See also: CSU-Pueblo Professor Tim McGettigan locked out for likening layoffs to Ludlow Massacre.


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Germinal Stage returns with a new season in a new location

Categories: Theater

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Kristina Denise Pitt and Ed Baierlein in Heartbreak House.
Ed Baierlein founded Germinal Stage in 1973 in a Market Street space, and later moved to a tiny theater on West 44th Avenue, just off Federal Boulevard. Here, for 26 years, he staged an eclectic mix of American and European plays: some experimental, others realistic, some profound and others just profoundly funny.

Last year, Baierlein sold the building and closed things up. Now Germinal is returning for a summer season at the 73rd Avenue Playhouse in Westminster. The building, which originally lacked a bathroom, has been refurbished and has just passed inspection. "Now that we're officially good to go, I just have to tell people about it," says Baierlein.

See also: Germinal Stage is leaving its theater building, but the memories play on

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100 Colorado Creatives: Jose Mercado

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#8: Jose Mercado

A Greeley native who left for schooling and a chance at the limelight in L.A., Jose Mercado returned to the state after garnering praise and awards on the stage in California. He took a job teaching theater at North High School in Denver, and his future path was set: Mercado went on to famously stage a production of the Latino classic, Zoot Suit, that lifted barrio kids up off the street and eventually even hit the big time with a performance at the Buell Theatre. He's since gone on to teach at the University of Colorado at Denver, and when he's not doing that, he's spearheaded many side-projects on the side over the years: the youth arts program Labyrinth at PlatteForum, an ongoing campaign to refurbish the Historic Elitch Gardens Theatre for community use, and a private evening theater academy for adults, among other things. He's also lent a hand in bringing some of his Hollywood friends to Denver for performances, lectures and fundraisers, including Megan Mullally, Nick Offerman and Wendell Pierce.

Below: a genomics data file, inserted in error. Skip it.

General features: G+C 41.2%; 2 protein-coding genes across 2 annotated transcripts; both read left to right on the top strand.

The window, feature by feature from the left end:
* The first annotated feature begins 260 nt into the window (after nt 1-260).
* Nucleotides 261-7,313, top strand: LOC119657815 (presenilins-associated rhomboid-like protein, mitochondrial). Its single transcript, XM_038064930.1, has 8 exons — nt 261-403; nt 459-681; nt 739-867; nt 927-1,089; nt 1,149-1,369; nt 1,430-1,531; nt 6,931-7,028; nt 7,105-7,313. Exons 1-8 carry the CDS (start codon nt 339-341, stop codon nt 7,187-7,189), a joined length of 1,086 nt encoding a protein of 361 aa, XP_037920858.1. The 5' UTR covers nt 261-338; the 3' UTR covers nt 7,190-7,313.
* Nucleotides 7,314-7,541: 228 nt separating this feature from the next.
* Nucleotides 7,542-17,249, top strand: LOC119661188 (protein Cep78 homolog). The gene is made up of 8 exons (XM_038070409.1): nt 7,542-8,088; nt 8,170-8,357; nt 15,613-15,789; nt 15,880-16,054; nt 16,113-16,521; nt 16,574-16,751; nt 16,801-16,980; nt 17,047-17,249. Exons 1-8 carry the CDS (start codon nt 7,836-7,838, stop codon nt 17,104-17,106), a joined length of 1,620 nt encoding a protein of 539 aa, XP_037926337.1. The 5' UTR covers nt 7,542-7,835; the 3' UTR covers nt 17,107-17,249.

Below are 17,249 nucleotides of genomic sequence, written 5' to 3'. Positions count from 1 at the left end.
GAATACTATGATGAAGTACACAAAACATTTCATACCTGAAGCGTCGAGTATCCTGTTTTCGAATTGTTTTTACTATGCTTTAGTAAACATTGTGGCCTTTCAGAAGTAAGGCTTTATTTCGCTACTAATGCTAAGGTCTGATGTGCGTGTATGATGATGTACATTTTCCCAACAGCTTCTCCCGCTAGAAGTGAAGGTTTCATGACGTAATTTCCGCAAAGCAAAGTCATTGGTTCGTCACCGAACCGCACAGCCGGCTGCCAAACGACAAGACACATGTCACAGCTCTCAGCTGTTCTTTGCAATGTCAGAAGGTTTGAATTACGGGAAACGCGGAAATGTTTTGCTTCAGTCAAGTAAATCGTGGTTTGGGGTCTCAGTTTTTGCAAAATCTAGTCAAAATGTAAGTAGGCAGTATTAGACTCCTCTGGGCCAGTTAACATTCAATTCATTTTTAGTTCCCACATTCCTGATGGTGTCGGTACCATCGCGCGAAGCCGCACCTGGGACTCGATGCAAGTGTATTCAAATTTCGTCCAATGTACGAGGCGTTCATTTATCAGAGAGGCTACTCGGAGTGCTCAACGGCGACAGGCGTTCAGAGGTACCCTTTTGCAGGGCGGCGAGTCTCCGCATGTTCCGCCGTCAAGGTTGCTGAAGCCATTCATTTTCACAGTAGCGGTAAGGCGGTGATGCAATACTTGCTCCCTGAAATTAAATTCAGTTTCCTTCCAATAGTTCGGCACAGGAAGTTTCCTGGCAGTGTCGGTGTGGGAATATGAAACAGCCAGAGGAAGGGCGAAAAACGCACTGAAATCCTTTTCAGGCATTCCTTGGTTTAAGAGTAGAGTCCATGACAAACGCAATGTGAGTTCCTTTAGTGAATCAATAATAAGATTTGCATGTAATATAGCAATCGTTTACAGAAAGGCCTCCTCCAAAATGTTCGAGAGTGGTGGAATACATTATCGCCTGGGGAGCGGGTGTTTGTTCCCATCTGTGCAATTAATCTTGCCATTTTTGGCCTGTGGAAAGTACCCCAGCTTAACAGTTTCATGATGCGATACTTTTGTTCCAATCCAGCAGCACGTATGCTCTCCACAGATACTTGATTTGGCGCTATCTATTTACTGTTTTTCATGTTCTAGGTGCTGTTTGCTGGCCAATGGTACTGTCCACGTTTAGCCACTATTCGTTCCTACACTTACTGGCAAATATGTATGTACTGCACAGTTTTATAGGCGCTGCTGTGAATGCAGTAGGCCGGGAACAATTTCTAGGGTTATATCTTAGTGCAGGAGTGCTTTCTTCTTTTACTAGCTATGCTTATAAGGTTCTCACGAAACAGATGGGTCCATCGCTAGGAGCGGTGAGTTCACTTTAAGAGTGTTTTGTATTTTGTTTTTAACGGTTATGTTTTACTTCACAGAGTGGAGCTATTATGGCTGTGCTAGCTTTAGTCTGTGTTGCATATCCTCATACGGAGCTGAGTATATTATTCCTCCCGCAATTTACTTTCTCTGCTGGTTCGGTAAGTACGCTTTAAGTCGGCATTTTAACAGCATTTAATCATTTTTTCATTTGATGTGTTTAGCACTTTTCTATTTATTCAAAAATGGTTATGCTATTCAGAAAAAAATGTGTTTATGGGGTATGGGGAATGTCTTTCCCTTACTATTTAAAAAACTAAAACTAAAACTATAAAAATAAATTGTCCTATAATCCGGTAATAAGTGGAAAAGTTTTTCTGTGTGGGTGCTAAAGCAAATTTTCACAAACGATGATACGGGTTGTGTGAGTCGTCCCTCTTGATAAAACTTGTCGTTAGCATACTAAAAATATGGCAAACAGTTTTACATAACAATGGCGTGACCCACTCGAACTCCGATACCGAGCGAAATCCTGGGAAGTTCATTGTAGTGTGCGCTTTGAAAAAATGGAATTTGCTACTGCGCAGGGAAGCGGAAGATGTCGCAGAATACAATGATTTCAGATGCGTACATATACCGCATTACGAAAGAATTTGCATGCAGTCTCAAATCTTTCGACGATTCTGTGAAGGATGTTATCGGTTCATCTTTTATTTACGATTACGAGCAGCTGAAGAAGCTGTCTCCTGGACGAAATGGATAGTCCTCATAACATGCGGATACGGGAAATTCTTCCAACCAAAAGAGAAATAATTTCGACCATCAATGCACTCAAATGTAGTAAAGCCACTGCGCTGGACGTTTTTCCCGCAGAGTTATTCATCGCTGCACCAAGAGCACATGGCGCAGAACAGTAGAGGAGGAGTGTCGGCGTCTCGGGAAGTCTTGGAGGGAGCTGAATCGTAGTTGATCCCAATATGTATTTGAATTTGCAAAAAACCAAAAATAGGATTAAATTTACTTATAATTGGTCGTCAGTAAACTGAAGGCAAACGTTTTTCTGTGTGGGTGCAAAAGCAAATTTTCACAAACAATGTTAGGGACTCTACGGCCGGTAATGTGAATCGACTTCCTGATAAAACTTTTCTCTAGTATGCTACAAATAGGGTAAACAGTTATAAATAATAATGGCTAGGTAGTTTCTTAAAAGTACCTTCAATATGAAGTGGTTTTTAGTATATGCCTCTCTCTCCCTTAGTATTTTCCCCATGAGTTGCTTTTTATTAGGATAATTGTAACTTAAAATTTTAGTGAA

Now, he's kicking off a new touring show, Dreaming Sin Fronteras, right back on the familiar North High stage in March. Mercado's a guy who makes things happens; read his 100CC questionnaire to find out what inspires him to keep going, no matter what.

See also: 100 Colorado Creatives: donnie l. betts


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Beth Stelling on Sexpot Comedy, writing plays and tiny failures

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Mandee Johnson
Los Angeles-based comedian Beth Stelling has appeared on Conan, recently won the Internet on Comedy Central's @Midnight and has a debut album Sweet Beth available from Rooftop Comedy. Stelling, who cut her teeth in Chicago's vibrant comedy scene, will be in Denver Friday to co-headline Sexpot Comedy's Ice Queens and Ice Wizards comedy showcase with Kate Berlant. In advance of the show, we caught up with Stelling for an early morning phone interview, punctuated by adorable kitten yawns, to talk about Ice Queens, the tiny failures of open mics, and co-writing her play Five Lesbians Eating a Quiche.

See also: Ten best comedy events in Denver this January

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Chay Yew on Marcus Gardley's Black Odyssey, which premieres tonight